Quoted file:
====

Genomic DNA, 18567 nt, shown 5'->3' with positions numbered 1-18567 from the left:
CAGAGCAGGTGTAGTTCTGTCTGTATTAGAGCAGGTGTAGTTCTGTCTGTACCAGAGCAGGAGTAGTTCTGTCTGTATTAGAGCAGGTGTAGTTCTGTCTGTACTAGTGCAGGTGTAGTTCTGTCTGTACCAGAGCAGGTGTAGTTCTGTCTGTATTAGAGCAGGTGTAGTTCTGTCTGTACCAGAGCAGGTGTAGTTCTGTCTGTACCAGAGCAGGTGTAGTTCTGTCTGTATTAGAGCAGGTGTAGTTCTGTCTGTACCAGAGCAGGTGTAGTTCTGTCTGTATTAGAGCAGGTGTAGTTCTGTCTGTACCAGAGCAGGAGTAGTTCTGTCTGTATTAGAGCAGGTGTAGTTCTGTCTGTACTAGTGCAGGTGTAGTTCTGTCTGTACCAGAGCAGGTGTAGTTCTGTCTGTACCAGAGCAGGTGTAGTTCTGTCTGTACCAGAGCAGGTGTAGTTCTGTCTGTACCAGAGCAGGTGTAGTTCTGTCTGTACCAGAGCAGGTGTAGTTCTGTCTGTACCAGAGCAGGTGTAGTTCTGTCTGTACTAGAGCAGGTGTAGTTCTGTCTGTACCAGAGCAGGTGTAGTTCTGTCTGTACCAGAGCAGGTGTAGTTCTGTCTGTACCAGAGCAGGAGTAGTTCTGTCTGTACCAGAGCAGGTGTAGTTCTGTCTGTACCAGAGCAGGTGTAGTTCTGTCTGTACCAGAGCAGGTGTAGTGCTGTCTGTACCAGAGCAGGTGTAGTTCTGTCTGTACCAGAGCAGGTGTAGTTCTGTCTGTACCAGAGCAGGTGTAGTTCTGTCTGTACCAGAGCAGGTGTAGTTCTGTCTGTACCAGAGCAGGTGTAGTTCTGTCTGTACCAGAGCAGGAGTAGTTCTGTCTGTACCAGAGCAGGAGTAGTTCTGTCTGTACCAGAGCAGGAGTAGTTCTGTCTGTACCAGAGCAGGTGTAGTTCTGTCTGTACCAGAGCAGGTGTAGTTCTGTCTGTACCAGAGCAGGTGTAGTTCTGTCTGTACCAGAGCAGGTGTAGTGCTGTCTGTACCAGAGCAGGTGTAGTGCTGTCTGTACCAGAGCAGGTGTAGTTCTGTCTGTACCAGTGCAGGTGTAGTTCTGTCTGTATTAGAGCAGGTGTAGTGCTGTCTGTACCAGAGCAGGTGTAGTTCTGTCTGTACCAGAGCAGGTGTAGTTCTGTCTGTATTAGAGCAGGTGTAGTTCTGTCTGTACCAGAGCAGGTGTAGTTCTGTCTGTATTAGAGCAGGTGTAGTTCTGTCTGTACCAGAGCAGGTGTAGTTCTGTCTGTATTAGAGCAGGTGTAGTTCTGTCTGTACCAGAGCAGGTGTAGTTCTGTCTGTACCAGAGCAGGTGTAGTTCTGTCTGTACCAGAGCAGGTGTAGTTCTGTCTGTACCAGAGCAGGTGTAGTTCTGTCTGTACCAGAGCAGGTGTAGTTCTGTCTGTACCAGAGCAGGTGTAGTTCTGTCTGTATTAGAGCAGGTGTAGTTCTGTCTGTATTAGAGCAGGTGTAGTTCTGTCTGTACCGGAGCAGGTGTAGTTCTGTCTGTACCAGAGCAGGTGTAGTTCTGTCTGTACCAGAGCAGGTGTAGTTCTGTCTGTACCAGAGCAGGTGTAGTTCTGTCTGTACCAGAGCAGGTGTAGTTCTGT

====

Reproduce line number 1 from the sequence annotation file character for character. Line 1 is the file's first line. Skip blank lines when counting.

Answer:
Genomic DNA, 18567 nt, shown 5'->3' with positions numbered 1-18567 from the left: